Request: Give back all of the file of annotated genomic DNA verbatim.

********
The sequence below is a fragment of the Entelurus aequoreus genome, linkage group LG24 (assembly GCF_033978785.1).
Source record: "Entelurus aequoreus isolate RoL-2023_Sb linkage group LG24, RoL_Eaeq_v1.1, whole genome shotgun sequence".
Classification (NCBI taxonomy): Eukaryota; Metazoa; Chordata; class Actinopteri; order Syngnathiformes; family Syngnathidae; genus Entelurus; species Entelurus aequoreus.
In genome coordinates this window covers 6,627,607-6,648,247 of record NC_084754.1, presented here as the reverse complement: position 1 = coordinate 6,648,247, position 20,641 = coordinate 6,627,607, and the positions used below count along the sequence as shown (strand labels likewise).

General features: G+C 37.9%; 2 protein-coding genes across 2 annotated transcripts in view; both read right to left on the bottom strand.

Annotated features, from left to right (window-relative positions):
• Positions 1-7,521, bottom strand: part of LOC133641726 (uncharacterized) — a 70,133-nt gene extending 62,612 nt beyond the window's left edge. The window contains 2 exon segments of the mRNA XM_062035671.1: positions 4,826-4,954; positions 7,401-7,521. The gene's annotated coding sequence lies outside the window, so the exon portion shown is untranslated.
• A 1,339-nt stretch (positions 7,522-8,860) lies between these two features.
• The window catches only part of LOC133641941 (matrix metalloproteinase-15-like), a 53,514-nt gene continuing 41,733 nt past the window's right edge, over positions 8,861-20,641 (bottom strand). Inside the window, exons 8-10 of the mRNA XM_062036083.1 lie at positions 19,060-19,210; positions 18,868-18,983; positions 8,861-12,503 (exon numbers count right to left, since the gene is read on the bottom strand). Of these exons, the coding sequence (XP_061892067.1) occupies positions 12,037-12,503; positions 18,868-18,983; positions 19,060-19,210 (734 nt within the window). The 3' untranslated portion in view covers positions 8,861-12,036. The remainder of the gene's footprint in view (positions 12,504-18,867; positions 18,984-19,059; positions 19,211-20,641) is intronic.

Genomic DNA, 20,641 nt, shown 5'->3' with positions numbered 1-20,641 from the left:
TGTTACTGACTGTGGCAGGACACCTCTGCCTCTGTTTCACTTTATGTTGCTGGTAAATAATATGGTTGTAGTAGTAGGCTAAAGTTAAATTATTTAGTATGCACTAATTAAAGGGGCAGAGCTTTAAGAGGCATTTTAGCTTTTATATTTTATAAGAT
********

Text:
The sequence below is a fragment of the Entelurus aequoreus genome, linkage group LG24 (assembly GCF_033978785.1).
Source record: "Entelurus aequoreus isolate RoL-2023_Sb linkage group LG24, RoL_Eaeq_v1.1, whole genome shotgun sequence".
Classification (NCBI taxonomy): Eukaryota; Metazoa; Chordata; class Actinopteri; order Syngnathiformes; family Syngnathidae; genus Entelurus; species Entelurus aequoreus.
In genome coordinates this window covers 6,627,607-6,648,247 of record NC_084754.1, presented here as the reverse complement: position 1 = coordinate 6,648,247, position 20,641 = coordinate 6,627,607, and the positions used below count along the sequence as shown (strand labels likewise).

General features: G+C 37.9%; 2 protein-coding genes across 2 annotated transcripts in view; both read right to left on the bottom strand.

Annotated features, from left to right (window-relative positions):
• Positions 1-7,521, bottom strand: part of LOC133641726 (uncharacterized) — a 70,133-nt gene extending 62,612 nt beyond the window's left edge. The window contains 2 exon segments of the mRNA XM_062035671.1: positions 4,826-4,954; positions 7,401-7,521. The gene's annotated coding sequence lies outside the window, so the exon portion shown is untranslated.
• A 1,339-nt stretch (positions 7,522-8,860) lies between these two features.
• The window catches only part of LOC133641941 (matrix metalloproteinase-15-like), a 53,514-nt gene continuing 41,733 nt past the window's right edge, over positions 8,861-20,641 (bottom strand). Inside the window, exons 8-10 of the mRNA XM_062036083.1 lie at positions 19,060-19,210; positions 18,868-18,983; positions 8,861-12,503 (exon numbers count right to left, since the gene is read on the bottom strand). Of these exons, the coding sequence (XP_061892067.1) occupies positions 12,037-12,503; positions 18,868-18,983; positions 19,060-19,210 (734 nt within the window). The 3' untranslated portion in view covers positions 8,861-12,036. The remainder of the gene's footprint in view (positions 12,504-18,867; positions 18,984-19,059; positions 19,211-20,641) is intronic.

Genomic DNA, 20,641 nt, shown 5'->3' with positions numbered 1-20,641 from the left:
TGTTACTGACTGTGGCAGGACACCTCTGCCTCTGTTTCACTTTATGTTGCTGGTAAATAATATGGTTGTAGTAGTAGGCTAAAGTTAAATTATTTAGTATGCACTAATTAAAGGGGCAGAGCTTTAAGAGGCATTTTAGCTTTTATATTTTATAAGAT